Understanding the Current Immigration Processes
By EduardoMorales, Ph.D.
The news media is broadcasting the dramatic influx of persons migrating through our southern border in unprecedented numbers. Title 42 which was initiated in the previous presidential administration was to expedite immigrant cases with the goal of reducing the chances of COVID-19 spread throughout the U.S. On May 11, 2023, Title 42 implementation ends at midnight and Homeland Security plans to implement the standard Title 8 for processing asylum cases into the U.S. The processes for immigrating to the U.S. is complicated and confusing. The major crises are mostly on the southern borders of the U.S. with large numbers with persons mostly from Central and South America seeking asylum in the U.S. due to the dangers they face in their own countries. Among this group seeking asylum are LGBTQ+ persons. This article will attempt to simply what the processes are and highlight the challenges moving forward.
Phase one of this process is entering the U.S. through its borders legally and processed as seeking asylum to avoid being abused and killed in their own countries. Typically, in the past persons entering the U.S. for asylum would have a sponsor assigned to them by a sponsoring agency to ensure their process has a successful and desired outcome. Being a sponsor required one to make sure that housing and sustenance is available for at least 6 months while the new immigrant finds employment and can establish themselves. This partnership as a sponsor provided the mentoring and guidance needed for understanding the socialization expectations in the U.S. and to navigate the use of resources for being stable and established in the U.S. Given the large volume Homeland Security apparently changed its procedures by initiating other mechanisms for speeding up asylum cases. Unfortunately, the advantages of having a designed sponsor to provide guidance is not provided and is replaced with other processes that leaves the new immigrant left to their own devises and means for being socialized and integrated into the U.S. It is not understood why Homeland Security does not put out a call for citizens who were successful past sponsors to assist them in this time of crisis. Consequently, various cities throughout the U.S. have exhausted their resources to provide necessary supports that includes housing and medical attention forcing a declaration of a state of emergency to generate more attention and resources to assist the large numbers who are entering and settling in their locales. The lack of updating the processes by the federal government for asylum seekers has complicated and stressed local systems and resources.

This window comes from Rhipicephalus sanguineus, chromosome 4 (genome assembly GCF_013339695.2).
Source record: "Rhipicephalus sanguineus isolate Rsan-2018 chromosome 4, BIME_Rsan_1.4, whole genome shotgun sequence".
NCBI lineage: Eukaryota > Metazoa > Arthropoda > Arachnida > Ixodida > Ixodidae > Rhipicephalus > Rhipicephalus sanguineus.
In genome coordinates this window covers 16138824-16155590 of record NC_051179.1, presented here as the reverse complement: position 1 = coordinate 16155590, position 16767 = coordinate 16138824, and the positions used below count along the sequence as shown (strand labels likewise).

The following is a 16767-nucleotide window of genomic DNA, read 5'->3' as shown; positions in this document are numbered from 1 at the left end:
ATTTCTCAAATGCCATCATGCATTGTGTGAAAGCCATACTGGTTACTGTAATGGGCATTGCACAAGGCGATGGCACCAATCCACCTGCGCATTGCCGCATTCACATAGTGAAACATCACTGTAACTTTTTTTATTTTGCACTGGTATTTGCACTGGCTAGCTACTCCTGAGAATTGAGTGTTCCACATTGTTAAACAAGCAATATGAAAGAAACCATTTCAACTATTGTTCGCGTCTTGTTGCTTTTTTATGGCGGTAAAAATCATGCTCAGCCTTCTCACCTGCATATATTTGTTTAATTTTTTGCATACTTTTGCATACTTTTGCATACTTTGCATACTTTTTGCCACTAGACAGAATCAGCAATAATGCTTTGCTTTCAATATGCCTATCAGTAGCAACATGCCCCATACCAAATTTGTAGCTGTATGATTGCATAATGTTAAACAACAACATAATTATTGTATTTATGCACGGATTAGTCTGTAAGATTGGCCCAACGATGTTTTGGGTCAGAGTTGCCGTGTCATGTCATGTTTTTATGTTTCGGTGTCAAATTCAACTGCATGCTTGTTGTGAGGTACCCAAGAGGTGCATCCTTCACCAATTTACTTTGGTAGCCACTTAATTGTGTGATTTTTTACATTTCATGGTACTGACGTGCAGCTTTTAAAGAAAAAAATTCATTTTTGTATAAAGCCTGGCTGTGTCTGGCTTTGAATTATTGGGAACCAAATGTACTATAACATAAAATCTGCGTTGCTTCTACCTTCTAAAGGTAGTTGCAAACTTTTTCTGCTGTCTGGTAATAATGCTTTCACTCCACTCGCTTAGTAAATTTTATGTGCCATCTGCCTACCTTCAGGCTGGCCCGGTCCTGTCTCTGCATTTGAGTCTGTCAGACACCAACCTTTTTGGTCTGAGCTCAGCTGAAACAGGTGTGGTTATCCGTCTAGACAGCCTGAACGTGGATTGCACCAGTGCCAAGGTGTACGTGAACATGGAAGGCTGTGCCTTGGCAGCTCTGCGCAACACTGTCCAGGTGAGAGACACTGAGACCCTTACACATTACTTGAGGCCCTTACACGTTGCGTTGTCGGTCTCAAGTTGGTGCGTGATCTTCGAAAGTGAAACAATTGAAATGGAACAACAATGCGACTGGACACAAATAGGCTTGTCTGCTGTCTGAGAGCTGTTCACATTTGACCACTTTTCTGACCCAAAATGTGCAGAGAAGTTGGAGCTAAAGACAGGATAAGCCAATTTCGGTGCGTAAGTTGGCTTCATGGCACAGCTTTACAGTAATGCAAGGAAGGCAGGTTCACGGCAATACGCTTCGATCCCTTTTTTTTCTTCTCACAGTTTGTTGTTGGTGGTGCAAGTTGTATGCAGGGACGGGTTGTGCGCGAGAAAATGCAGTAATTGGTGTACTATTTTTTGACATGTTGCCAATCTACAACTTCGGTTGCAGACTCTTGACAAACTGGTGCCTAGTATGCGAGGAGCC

Phase two in this process is to match newly arriving immigrants with stable housing and employment by employers who need their skills and services. The lack of having a designated sponsor for guidance makes this matching process difficult and may foster employers to take advantage of their vulnerable state and their lack of understanding employment laws in their locales. Although some service agencies can offer some assistance, their resources are limited given other contractual obligations. Meanwhile the newcomer faces challenges in obtaining stability while in the U.S. and attending to the reporting requirements of Homeland Security is critical whose processes appear complex and difficult to understand.
Phase three is the process of having their case properly processed by the courts for obtaining permanent residence and eventual citizenship in the U.S. Many find themselves sending financial support to their families in their home countries which reduces their own resources for their own needs in the U.S. Currently the court systems are overwhelmed with cases and persons may be in a state of limbo for numerous years. The process of adjudicating their status varies greatly. I for one know of various cases where cases have not been scheduled for 7 to 10 or more years. This causes much stress and anxiety for those seeking asylum because their status is uncertain. It is possible that the climate in their country changed which may provide an option to return to their country. However, many have now made ties, are accustomed and socialized to life in the U.S. and are able to navigate systems in the U.S. This makes the option to return to their country remote and not possible. Given the increasing anti-LGBTQ+ legislation being implemented throughout the U.S., cities with large LGBTQ+ communities and supports are more attractive and reliable. In San Francisco we are lucky to have support systems for LGBTQ+ persons to provide a haven of safety until their final determination is completed.